Parents choose different names for boys and girls—and they choose names differently for boys and girls as well. For centuries, female names have been more creative and more subject to the shifting winds of fashion, much as female clothing has been. Male names, like male clothing, remained more conservative.
Today, this gender gap in the fundamental approach to naming children is closing fast. Boys’ names as well as girls’ are chosen as objects of style and self-expression. This shift, which says as much about the power of fashion as about gender, suggests a changing vision of what strength and success will look like in the future. It promises to shape the sound of the American population for generations to come.
A CONSERVATIVE HISTORY
Baby names have followed the vagaries of fashion since the 19th Century. Yet even as trends took hold, parents continued to name sons more conservatively than they named daughters. Specifically, they named boys more traditionally and more homogeneously. Traditionalism keeps the same names popular for generation after generation. Homogeneity concentrates naming on the mainstream choices of a community rather than stylistic risks. Together the two impulses made male names resistant to fashion, even as female names swung in and out of style.
To appreciate the traditionalism of male names, let’s start with a look back to a pre-trendiness era. In England in the 16th and 17th centuries, name preferences for both boys and girls held steadier across generations. According to research by Scott Smith-Bannister, the names John, Thomas, William, Richard and Robert were the consistent top male names in England throughout the period. For girls, a core group led by Elizabeth, Mary, Margaret, Alice and Anne remained reliably popular.
As recently as 1965, all five of the historically dominant boys’ names still ranked among the top ten for American boys. Not so for the girls.
While all of the core names from 400 years before were still in use, their roles were not the same. The girls’ names had become just five options among hundreds of popular names, while the boys’ retained their perennial place at the top. Now take a look at what has happened to the eternally favored boys’ names over the past two generations:
Except for the outlier Anne (the single most neglected classic in today’s English-speaking world), the distribution of the boys’ and girls’ names is now in the same range.
Those charts of traditionalism are based on name rankings. They don’t show how many babies actually receive a #1 or #5 name. That’s where the homogeneity of male naming comes in: the concentrated use of a small set of names. To put it simply, popular boys’ names used to be very popular. Parents largely stuck to “safe” favorites for their sons, while daughters’ names were allowed more creative leeway.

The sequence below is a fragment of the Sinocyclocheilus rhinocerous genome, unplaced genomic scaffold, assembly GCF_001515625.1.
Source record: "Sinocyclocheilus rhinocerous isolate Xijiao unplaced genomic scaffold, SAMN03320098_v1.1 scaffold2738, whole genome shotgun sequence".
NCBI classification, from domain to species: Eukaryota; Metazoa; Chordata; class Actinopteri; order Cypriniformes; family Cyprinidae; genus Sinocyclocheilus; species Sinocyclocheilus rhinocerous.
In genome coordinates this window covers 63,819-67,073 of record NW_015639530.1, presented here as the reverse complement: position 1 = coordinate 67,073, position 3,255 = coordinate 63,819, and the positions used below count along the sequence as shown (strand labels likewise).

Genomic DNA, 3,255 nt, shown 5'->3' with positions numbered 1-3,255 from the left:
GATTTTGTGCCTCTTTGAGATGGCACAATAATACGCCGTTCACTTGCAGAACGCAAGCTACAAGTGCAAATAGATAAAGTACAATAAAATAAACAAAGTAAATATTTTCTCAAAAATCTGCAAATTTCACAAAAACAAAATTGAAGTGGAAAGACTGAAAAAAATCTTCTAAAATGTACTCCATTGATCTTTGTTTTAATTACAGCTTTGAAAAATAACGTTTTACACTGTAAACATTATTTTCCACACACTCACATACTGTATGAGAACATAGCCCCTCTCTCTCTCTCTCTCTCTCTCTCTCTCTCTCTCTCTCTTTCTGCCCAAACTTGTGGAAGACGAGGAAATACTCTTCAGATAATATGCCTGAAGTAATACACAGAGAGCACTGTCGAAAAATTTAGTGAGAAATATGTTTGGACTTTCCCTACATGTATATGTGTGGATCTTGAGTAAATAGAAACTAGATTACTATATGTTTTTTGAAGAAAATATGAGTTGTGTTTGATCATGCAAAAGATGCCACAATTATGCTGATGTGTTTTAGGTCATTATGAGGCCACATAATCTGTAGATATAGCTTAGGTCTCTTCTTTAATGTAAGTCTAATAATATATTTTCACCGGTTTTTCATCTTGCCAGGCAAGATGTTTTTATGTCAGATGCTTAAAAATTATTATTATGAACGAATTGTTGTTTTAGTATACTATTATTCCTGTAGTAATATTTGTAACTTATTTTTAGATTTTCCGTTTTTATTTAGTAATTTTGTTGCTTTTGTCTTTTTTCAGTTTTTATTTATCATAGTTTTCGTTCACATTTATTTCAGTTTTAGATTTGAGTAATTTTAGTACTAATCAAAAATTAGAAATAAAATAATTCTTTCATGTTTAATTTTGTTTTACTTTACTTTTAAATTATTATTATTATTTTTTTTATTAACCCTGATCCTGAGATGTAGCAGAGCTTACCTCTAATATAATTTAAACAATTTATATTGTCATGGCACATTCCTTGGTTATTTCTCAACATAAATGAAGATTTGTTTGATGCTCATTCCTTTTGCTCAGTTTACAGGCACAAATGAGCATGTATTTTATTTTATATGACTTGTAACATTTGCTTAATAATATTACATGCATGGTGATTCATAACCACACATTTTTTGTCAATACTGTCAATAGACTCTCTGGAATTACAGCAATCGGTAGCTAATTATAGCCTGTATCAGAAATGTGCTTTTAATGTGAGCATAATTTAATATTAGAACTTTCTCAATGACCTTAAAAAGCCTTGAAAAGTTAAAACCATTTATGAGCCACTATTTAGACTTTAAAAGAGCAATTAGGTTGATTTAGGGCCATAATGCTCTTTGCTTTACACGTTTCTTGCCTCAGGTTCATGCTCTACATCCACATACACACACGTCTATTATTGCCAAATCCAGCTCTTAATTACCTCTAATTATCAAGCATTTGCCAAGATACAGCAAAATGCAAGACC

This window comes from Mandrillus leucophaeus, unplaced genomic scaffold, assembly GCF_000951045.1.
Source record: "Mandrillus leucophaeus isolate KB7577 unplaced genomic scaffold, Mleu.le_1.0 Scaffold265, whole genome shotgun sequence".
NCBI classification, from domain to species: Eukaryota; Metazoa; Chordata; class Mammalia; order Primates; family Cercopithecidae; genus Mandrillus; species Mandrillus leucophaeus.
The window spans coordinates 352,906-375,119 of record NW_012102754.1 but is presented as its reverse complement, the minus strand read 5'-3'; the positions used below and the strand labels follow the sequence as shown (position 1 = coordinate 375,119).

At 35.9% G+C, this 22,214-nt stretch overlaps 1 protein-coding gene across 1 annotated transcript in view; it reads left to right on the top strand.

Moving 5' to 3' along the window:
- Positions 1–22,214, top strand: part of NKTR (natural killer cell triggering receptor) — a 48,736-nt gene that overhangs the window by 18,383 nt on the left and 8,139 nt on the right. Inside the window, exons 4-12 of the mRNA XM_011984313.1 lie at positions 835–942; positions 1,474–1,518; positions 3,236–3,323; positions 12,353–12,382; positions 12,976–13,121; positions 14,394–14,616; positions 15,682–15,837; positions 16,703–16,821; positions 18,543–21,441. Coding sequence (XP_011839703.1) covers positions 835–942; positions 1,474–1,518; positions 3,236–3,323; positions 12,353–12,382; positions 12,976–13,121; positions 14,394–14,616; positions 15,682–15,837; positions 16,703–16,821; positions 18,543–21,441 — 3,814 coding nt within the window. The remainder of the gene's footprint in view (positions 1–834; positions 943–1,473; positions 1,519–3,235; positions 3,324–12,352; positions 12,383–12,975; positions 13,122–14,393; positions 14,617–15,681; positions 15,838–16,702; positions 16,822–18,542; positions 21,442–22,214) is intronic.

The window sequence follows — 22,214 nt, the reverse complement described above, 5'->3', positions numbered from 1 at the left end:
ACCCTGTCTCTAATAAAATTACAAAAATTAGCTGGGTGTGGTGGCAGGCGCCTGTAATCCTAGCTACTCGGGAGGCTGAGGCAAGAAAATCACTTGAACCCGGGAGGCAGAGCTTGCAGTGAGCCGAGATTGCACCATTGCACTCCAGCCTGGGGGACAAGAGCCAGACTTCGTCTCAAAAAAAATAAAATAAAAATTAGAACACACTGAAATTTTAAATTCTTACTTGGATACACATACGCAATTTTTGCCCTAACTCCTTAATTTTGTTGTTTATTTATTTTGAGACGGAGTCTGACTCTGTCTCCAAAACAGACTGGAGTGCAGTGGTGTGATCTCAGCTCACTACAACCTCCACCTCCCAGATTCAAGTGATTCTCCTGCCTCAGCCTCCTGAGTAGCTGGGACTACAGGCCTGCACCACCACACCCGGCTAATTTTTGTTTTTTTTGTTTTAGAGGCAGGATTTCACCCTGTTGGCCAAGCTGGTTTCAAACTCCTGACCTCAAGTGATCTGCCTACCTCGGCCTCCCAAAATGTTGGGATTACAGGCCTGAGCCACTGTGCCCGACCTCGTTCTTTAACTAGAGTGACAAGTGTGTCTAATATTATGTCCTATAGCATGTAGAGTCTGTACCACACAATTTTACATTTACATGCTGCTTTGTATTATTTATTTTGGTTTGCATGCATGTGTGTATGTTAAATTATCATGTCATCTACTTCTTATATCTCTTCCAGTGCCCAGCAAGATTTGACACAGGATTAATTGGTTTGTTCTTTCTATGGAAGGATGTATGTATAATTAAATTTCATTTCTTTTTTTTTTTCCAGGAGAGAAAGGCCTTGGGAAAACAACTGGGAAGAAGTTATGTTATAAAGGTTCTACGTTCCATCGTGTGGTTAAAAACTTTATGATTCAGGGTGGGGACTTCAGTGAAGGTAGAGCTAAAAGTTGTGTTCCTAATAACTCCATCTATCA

You can see the phenomenon from the first year of official US baby name stats, 1880. All the popular names of that time look traditional by today’s standards, leading with John and Mary at the top. But the top-10 name lists accounted for fully 41% of all American boys that year, compared to just 23% of girls.
Over time, the reach of the top 10 declined for both boys and girls as naming became more diverse. Later hits like Michael and Lisa, Jason and Jennifer never reached the popularity heights of John and Mary—yet the gender gap persisted. Today the gap has been entirely erased.
THE SPANISH BASTION
Even Spanish male names, which long resisted the shift away from traditionalism, are now following suit. Back in 2008, I highlighted the dramatically different styles of popular names for boys vs. girls in the heavily Hispanic state of Arizona. The top 10 boys’ names included Spanish classics like José and Luis, as well as Spanish/English standards that were especially popular with Hispanic parents such as Daniel and David. The top girls’ names leaned more toward the nationwide hits of the time like Emily, Madison, and Samantha.
Today, Arizona’s top boys and girls’ names are far more in sync, with a contemporary crossover style that’s light and lyrical. Pairs like Oliver and Evelyn, Mateo and Camila, Liam and Mia, and Sebastian and Isabella follow the same fashion cues.
You can see a similar shift in New York City, where name popularity statistics are broken down into demographic categories. In 1980, the top three names for Hispanic boys were José, Luis and David. By 2011 they were Jayden, Justin and Jacob. Even among traditional Spanish names, José and Luis had given way to the trendy hit Angel. Fashion now reigns supreme.
While this new approach to naming boys has closed a gender gap, it doesn’t necessarily mean that attitudes about gender in names have been transformed. My thoughts on the roots and significance of the changing name-gender dynamics in Part 2.